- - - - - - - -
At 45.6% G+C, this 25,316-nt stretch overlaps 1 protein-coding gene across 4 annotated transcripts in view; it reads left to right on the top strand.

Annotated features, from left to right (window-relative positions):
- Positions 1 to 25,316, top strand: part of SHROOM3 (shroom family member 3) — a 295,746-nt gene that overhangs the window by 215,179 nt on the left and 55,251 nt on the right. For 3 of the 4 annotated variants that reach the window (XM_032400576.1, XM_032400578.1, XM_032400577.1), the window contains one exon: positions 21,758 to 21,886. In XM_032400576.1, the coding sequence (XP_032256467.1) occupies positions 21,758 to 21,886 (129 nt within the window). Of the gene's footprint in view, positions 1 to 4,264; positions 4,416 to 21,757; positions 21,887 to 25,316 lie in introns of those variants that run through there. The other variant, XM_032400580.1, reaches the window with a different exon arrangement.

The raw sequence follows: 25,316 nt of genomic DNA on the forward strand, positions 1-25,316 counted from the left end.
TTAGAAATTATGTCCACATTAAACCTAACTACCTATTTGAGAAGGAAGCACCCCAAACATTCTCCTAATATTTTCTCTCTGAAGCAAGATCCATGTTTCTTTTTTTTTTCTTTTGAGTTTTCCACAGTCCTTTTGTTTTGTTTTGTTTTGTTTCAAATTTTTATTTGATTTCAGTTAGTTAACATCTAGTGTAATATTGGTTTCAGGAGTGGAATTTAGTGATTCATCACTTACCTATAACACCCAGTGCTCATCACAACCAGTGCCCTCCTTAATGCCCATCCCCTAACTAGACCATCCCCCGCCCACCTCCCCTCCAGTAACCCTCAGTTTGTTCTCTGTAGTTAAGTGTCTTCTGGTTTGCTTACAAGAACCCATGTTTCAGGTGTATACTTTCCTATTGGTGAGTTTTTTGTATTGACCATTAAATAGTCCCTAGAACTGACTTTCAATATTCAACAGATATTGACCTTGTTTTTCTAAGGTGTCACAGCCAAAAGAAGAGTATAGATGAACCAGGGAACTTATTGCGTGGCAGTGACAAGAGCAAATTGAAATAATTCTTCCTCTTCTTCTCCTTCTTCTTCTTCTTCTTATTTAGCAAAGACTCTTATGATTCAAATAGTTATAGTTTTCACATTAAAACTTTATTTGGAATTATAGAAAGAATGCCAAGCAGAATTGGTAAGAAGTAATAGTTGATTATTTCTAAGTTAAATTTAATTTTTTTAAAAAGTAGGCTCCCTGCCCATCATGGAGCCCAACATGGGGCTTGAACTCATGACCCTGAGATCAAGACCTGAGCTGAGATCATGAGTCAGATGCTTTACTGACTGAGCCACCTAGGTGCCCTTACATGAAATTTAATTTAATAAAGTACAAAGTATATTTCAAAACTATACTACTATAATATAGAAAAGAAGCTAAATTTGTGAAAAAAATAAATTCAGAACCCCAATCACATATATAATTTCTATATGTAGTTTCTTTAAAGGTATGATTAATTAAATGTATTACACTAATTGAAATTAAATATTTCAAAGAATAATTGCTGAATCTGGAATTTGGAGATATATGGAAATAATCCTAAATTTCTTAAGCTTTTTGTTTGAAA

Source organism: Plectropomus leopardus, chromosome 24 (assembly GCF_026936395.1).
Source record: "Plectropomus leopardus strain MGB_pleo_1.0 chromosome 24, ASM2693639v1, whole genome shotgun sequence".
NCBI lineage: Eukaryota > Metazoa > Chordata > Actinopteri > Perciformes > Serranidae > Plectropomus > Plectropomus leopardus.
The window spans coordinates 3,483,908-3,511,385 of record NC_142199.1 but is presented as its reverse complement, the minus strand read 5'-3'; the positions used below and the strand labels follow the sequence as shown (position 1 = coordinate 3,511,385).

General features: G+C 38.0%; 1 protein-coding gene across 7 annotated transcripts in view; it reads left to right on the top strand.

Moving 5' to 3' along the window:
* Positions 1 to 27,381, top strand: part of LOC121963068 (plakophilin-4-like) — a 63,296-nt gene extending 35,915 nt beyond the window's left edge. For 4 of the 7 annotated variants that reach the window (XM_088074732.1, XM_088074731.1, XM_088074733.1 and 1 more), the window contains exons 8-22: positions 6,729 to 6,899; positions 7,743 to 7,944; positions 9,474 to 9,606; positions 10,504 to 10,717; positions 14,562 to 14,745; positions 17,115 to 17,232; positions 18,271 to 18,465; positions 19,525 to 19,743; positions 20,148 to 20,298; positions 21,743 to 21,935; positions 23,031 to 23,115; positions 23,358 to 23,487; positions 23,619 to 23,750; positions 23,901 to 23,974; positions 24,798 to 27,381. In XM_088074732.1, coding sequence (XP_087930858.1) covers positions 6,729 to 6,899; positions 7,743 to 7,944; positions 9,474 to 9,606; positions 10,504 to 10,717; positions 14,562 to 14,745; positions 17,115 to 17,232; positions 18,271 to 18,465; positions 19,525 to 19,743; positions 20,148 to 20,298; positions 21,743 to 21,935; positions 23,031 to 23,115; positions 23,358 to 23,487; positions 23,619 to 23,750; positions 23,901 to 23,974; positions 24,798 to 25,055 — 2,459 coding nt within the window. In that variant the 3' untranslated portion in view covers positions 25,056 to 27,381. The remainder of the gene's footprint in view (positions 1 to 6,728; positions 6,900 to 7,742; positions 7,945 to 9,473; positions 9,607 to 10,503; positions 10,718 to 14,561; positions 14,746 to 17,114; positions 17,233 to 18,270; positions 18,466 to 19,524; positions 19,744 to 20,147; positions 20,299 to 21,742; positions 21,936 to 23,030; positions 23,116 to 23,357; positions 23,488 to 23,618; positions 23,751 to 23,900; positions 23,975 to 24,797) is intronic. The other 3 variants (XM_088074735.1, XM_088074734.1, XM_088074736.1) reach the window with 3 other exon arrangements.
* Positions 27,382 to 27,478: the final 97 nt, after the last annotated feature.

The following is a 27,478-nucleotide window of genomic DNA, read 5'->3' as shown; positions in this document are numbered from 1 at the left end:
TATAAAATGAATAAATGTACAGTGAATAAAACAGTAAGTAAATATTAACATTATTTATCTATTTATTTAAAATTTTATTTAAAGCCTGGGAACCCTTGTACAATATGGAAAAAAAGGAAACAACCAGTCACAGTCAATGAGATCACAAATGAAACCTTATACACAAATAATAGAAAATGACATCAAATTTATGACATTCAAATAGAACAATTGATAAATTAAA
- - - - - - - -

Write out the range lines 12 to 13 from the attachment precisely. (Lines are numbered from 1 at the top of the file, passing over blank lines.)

* Positions 1 to 27,381, top strand: part of LOC121963068 (plakophilin-4-like) — a 63,296-nt gene extending 35,915 nt beyond the window's left edge. For 4 of the 7 annotated variants that reach the window (XM_088074732.1, XM_088074731.1, XM_088074733.1 and 1 more), the window contains exons 8-22: positions 6,729 to 6,899; positions 7,743 to 7,944; positions 9,474 to 9,606; positions 10,504 to 10,717; positions 14,562 to 14,745; positions 17,115 to 17,232; positions 18,271 to 18,465; positions 19,525 to 19,743; positions 20,148 to 20,298; positions 21,743 to 21,935; positions 23,031 to 23,115; positions 23,358 to 23,487; positions 23,619 to 23,750; positions 23,901 to 23,974; positions 24,798 to 27,381. In XM_088074732.1, coding sequence (XP_087930858.1) covers positions 6,729 to 6,899; positions 7,743 to 7,944; positions 9,474 to 9,606; positions 10,504 to 10,717; positions 14,562 to 14,745; positions 17,115 to 17,232; positions 18,271 to 18,465; positions 19,525 to 19,743; positions 20,148 to 20,298; positions 21,743 to 21,935; positions 23,031 to 23,115; positions 23,358 to 23,487; positions 23,619 to 23,750; positions 23,901 to 23,974; positions 24,798 to 25,055 — 2,459 coding nt within the window. In that variant the 3' untranslated portion in view covers positions 25,056 to 27,381. The remainder of the gene's footprint in view (positions 1 to 6,728; positions 6,900 to 7,742; positions 7,945 to 9,473; positions 9,607 to 10,503; positions 10,718 to 14,561; positions 14,746 to 17,114; positions 17,233 to 18,270; positions 18,466 to 19,524; positions 19,744 to 20,147; positions 20,299 to 21,742; positions 21,936 to 23,030; positions 23,116 to 23,357; positions 23,488 to 23,618; positions 23,751 to 23,900; positions 23,975 to 24,797) is intronic. The other 3 variants (XM_088074735.1, XM_088074734.1, XM_088074736.1) reach the window with 3 other exon arrangements.
* Positions 27,382 to 27,478: the final 97 nt, after the last annotated feature.